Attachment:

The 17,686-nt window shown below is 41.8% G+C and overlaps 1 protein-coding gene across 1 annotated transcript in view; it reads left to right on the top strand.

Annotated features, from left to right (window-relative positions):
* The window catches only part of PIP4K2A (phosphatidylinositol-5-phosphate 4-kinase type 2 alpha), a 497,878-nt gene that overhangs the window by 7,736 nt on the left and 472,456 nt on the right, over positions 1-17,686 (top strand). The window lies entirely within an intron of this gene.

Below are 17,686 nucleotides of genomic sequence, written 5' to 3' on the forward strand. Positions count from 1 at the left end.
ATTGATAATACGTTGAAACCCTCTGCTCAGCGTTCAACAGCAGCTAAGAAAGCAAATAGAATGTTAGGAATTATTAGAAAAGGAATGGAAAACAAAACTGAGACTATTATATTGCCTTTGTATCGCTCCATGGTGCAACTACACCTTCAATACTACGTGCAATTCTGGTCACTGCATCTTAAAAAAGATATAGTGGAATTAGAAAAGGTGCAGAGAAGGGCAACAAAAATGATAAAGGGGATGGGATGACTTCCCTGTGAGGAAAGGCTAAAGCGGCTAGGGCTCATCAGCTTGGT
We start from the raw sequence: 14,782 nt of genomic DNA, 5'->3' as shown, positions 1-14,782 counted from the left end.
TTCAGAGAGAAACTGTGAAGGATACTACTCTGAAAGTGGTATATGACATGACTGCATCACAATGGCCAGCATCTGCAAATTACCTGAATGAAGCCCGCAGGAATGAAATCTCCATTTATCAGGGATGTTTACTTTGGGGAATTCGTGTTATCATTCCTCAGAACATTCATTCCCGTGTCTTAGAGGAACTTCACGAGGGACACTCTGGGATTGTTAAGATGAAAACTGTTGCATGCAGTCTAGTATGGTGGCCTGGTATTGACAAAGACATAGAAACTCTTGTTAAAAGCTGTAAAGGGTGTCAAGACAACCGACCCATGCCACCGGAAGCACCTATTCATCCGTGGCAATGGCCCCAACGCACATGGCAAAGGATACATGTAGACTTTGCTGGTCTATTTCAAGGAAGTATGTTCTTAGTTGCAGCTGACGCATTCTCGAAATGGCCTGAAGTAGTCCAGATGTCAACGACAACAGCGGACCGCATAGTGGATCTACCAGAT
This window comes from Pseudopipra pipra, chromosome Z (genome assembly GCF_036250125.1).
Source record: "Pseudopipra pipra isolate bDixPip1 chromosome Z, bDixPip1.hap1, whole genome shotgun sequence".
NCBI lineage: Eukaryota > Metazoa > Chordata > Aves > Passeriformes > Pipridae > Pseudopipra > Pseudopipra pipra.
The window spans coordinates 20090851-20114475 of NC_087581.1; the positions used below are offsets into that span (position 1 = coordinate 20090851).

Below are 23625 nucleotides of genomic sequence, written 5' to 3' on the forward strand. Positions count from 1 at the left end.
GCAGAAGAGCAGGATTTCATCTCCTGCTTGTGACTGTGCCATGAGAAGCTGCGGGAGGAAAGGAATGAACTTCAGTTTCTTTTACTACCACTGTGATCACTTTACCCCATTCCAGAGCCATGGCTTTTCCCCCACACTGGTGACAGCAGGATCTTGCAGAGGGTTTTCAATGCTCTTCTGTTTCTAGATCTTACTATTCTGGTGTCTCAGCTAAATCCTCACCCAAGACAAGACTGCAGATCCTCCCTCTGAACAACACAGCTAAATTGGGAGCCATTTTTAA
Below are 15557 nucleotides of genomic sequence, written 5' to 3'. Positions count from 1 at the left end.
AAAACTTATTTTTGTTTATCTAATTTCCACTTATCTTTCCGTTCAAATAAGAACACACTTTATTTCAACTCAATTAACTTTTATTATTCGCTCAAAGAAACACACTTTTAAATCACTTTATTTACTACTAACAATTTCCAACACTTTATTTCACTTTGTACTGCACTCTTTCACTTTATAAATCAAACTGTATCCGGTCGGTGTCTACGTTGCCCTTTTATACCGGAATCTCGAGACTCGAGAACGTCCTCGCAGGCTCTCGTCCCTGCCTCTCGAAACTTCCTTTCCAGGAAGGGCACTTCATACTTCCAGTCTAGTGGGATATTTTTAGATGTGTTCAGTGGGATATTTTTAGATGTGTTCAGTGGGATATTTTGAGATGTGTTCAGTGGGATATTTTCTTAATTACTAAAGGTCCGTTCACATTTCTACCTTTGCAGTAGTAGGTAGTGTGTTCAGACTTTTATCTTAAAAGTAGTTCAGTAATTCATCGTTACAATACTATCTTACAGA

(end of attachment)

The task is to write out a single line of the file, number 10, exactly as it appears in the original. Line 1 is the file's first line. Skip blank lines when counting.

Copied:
NCBI lineage: Eukaryota > Metazoa > Chordata > Aves > Passeriformes > Pipridae > Pseudopipra > Pseudopipra pipra.